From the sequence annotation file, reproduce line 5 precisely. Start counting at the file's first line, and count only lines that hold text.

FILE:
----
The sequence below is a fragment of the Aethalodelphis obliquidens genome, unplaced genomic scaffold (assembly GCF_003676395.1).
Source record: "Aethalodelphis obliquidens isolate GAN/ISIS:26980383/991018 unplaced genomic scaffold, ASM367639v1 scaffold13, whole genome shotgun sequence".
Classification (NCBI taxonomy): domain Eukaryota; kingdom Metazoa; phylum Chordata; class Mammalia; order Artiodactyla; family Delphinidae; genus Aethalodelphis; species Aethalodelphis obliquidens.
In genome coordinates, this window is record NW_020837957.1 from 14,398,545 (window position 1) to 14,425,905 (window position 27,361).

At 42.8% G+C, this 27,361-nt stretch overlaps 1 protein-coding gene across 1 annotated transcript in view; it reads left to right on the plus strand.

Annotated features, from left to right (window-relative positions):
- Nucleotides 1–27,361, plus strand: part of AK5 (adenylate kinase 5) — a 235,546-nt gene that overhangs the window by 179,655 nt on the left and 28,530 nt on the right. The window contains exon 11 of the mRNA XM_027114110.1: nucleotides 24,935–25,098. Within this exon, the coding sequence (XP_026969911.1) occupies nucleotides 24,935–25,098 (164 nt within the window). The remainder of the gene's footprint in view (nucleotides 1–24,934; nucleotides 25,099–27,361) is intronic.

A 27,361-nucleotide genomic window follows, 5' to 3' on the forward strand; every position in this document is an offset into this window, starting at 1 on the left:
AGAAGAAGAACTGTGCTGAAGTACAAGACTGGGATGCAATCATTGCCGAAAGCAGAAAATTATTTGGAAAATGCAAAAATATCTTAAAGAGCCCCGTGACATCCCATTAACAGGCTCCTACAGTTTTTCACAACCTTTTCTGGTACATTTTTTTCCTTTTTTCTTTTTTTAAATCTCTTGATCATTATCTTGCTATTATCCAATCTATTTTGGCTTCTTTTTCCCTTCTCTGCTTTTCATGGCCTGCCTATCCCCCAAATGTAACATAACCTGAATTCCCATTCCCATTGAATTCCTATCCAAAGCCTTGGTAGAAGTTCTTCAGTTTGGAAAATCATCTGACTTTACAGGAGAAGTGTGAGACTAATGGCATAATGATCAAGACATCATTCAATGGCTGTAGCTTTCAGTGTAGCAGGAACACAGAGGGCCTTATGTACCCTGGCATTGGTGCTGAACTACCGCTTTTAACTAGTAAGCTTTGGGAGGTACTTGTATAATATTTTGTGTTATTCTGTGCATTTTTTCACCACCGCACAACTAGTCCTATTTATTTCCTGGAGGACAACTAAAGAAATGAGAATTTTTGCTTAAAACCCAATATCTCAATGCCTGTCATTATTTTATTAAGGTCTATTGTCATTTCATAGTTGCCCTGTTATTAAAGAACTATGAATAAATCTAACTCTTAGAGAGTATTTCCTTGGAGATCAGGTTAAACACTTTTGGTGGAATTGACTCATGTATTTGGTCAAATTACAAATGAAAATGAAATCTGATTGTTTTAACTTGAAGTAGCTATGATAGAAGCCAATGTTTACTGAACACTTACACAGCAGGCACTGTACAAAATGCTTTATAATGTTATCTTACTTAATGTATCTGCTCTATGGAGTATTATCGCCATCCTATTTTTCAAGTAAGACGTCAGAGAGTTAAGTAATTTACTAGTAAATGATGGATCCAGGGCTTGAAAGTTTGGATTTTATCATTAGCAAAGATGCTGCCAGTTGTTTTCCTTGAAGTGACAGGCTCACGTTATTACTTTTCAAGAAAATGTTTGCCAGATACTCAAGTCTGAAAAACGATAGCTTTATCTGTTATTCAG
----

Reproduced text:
At 42.8% G+C, this 27,361-nt stretch overlaps 1 protein-coding gene across 1 annotated transcript in view; it reads left to right on the plus strand.